Wednesday, December 2, 2009

Ask your Daughter--errrr, Doctor- about Plavix

Daughter with waaaaayy too much time on her hands- and too much control over her dad- is staring at a laptop screen conveniently (?) located on the kitchen table when she commands her father's attention- "Dad? Your PAD could lead to heart attack and stroke!"

Dad agrees to pay attention, by placing his head as close to his daughters as possible to watch the animation provided by "Look," daughter continues, "blood platelets can be blocked in your arteries, increasing the likelihood of heart attack and stroke...Ask you doctor about Plavix?"

Father whispers something inaudible to her- "yes, I'll ask my doctor about Plavix" seems the most likely response, because she smiles, but considering the fact that the commercial has another thirty seconds to run, I think he probably replied, "Doctor, what about Plavix?"

Seriously, this commercial goes on and on AND ON, as the daughter takes the role usually reserved for the unseen narrator, bleating the entire text of any Plavix brochure, right down to the "Plavix is not for everyone" throwaway disclaimer line. Daughter and Dad are riveted to the cartoons featuring blocked arteries and glowing entire human bodies.

Two quick questions: First, this guy knows he has PAD, but doesn't know about Plavix- if his doctor actually diagnosed him and didn't prescribe some expensive medication, I find that very, very strange. More likely this guy has been diagnosed only by Doctor Daughter, who is apparently determined to scare her dad into believing that his aching right leg is a sign of a much more serious disease that is likely to kill him at any moment.

Second- why doesn't this commercial end when the dad agrees to see the doctor, as he clearly is when he smiles and nods, and the daughter smiles and nods back? I can only imagine that it's because the makers of Plavix don't want you to actually ASK your doctor about their medication- they want you to be so terrified that little walls are being built in your arteries that you will DEMAND the drug, RIGHT NOW.

There was a great Tom Toles cartoon a few years ago in The Washington Post which featured a man sitting in front of a television set, watching a pharmecutical commercial. The TV says "Ask your doctor if this medication is right for you." The man watching TV responds "Is this medication right for me?" Pharmecutical commercials and websites aren't interested in keeping you informed about your "options." They are designed to send you running in terror to your doctor, armed with the "information" you "need" to convince him to prescribe this or that expensive, probably unnecessary drug (as if doctors really need convincing anyway.) Drugs are being sold like cars, fast food, and cell phones- "these are things that you NEED, right NOW, so go get them!" Because doctors are still being used as middlemen because of our annoying prescription drug laws, prospective users must be given the weapons needed to get the doctors to sign off.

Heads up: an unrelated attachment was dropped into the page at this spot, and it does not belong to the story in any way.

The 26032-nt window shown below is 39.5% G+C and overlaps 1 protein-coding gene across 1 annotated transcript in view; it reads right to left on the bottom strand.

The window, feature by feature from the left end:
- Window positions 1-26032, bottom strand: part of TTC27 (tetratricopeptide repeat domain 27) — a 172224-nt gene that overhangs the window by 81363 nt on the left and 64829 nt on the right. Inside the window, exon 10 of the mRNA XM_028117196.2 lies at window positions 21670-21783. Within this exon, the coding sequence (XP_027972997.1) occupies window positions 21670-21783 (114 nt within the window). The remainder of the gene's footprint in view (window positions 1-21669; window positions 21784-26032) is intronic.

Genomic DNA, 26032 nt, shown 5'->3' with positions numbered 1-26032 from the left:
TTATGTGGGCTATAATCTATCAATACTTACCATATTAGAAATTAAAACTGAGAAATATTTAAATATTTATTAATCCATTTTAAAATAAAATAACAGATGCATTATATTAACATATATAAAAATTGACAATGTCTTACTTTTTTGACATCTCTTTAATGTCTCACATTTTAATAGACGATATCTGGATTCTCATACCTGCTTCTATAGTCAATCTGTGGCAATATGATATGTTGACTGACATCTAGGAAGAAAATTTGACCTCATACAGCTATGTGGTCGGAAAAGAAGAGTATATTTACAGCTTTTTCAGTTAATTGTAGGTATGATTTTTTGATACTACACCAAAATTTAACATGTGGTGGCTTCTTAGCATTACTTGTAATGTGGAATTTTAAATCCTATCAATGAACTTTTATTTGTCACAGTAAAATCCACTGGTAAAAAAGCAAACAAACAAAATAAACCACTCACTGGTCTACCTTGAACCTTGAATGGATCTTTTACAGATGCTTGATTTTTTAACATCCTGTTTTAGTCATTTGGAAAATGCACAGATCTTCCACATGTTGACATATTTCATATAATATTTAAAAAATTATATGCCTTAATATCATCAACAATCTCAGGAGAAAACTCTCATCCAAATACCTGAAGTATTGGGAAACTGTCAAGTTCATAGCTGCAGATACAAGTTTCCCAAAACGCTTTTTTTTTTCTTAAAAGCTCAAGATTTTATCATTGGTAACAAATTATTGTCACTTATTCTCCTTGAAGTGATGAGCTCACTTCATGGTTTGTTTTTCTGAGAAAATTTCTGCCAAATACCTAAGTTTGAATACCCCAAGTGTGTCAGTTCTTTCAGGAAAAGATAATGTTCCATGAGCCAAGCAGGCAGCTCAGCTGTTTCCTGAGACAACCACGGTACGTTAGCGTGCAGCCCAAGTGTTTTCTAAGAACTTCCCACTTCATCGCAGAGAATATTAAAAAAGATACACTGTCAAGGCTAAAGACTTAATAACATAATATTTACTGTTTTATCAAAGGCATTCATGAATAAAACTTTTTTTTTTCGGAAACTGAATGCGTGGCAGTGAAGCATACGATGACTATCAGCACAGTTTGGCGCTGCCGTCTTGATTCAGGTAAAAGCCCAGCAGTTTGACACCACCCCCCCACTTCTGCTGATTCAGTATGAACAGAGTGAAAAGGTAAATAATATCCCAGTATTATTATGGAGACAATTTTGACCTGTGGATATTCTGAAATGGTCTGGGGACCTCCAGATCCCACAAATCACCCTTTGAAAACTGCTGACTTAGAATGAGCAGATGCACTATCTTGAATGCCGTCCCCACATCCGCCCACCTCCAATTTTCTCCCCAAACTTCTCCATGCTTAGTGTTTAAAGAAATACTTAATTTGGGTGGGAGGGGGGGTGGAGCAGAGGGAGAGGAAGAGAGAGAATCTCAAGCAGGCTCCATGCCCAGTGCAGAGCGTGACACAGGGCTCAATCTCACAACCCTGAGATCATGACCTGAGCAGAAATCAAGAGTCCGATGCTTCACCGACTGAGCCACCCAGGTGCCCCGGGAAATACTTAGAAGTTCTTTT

Your leg aches? Maybe it's because you don't exercise. Maybe it's because you sleep on it. Maybe it's because the train doors slammed on it the other day. Better not take any chances- go get an expensive prescription for Plavix. Big Pharma, and your daughter, will thank you.


  1. Prescrip drug ads are a plague upon society. As are big Pharma's bribery of doctors. No wonder drugs cost so much in the US.

  2. I saw this ad a couple of nights ago and immediately thought of this blog. It was practically screaming out, "jjamele, please snark me!" ;)

  3. I remember when prescription drug ads were illegal. I also remember when that law was repealed, and thinking, "God, now there will be something even more annoying than car commercials, and that's a tall order."

  4. You should see the Viagra campaign we've got running in Canada right now; it starts with the spokesmutant talking about some conventional activity such as going antiquing; the mushhead treats said bland passtime as a sort of torture that can only be relieved by his taking the boner pill.

  5. These commercials aren't just annoying, the border on socially irresponsible.

    On a wholly unrelated note, I sometimes feel we may be soulmates.